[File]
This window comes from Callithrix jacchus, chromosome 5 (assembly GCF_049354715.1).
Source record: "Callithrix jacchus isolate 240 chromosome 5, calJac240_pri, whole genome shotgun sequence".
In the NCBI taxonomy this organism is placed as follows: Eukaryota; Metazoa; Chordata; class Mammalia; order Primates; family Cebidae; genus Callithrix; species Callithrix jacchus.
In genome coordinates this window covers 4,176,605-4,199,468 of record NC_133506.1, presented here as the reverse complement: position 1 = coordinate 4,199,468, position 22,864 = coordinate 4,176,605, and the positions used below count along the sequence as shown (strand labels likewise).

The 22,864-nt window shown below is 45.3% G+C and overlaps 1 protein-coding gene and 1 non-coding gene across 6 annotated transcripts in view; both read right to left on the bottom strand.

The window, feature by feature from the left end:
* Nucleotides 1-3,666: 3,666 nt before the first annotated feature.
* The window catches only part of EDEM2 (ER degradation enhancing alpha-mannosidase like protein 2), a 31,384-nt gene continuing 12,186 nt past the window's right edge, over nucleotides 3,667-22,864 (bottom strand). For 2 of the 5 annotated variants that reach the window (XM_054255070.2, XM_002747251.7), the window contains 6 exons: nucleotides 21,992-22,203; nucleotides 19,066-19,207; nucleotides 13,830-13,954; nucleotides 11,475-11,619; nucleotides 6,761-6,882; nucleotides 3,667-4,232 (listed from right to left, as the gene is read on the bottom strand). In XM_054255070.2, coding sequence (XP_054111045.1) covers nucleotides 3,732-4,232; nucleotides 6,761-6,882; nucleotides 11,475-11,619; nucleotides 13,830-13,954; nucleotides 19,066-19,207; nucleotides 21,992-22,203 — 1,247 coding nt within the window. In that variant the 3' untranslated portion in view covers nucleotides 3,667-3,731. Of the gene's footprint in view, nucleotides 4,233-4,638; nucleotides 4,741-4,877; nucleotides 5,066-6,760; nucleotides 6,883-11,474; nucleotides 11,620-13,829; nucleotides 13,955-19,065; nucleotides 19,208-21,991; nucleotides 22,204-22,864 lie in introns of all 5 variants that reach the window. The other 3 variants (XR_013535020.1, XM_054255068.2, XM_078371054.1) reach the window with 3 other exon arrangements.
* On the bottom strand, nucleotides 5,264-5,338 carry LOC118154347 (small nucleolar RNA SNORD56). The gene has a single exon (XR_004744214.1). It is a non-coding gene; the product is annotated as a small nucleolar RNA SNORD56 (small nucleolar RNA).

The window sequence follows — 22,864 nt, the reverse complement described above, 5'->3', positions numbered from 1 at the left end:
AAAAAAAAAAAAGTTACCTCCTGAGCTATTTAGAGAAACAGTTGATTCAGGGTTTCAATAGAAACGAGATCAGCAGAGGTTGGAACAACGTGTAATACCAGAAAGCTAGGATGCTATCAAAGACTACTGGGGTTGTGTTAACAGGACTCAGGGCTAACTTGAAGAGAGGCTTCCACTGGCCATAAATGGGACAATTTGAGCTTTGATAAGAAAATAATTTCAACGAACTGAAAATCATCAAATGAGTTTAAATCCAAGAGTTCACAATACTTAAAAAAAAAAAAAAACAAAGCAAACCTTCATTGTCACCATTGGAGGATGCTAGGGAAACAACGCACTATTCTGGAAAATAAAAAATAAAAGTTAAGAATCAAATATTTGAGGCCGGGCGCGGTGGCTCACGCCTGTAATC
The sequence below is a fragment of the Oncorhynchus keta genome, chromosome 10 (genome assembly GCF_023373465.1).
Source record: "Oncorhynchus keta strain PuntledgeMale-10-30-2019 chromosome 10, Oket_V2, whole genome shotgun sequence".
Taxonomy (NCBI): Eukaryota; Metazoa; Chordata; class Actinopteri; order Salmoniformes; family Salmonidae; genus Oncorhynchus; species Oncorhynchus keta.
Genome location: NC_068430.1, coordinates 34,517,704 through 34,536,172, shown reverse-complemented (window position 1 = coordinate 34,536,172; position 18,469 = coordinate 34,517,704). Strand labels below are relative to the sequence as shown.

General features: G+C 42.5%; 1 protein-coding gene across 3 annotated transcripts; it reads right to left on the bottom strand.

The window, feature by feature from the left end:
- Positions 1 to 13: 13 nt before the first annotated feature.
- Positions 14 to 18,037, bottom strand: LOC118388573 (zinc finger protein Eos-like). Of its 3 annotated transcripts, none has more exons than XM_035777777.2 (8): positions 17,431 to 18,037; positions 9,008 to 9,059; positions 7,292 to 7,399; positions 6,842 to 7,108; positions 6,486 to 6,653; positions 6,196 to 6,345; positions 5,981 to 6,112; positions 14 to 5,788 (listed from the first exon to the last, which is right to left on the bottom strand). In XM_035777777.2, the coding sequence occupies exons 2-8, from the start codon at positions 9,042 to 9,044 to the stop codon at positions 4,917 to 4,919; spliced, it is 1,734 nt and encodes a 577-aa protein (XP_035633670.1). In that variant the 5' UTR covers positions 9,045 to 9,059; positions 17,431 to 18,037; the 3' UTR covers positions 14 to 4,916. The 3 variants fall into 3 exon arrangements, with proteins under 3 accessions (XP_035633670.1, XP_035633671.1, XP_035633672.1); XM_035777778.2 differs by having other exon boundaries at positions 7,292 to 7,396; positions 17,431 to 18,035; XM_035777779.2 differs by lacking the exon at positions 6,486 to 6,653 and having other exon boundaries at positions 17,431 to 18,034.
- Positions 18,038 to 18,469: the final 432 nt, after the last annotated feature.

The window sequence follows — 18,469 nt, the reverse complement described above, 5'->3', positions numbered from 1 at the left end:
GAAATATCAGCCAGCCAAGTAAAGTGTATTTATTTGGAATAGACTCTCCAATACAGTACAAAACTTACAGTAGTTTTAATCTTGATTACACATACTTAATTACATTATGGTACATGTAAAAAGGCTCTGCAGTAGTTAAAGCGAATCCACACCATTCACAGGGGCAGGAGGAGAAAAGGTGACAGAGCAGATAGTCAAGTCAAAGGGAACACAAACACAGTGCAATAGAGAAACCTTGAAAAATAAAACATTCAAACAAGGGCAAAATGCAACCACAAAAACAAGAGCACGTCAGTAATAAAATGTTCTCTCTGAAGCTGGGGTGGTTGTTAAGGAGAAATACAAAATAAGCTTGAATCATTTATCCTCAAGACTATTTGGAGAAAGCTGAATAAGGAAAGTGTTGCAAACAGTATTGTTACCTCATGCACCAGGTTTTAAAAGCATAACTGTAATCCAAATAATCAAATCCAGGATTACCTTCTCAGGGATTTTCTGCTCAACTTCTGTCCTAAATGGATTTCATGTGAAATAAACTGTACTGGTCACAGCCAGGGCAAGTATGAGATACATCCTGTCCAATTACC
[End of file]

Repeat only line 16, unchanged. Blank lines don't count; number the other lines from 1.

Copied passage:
General features: G+C 42.5%; 1 protein-coding gene across 3 annotated transcripts; it reads right to left on the bottom strand.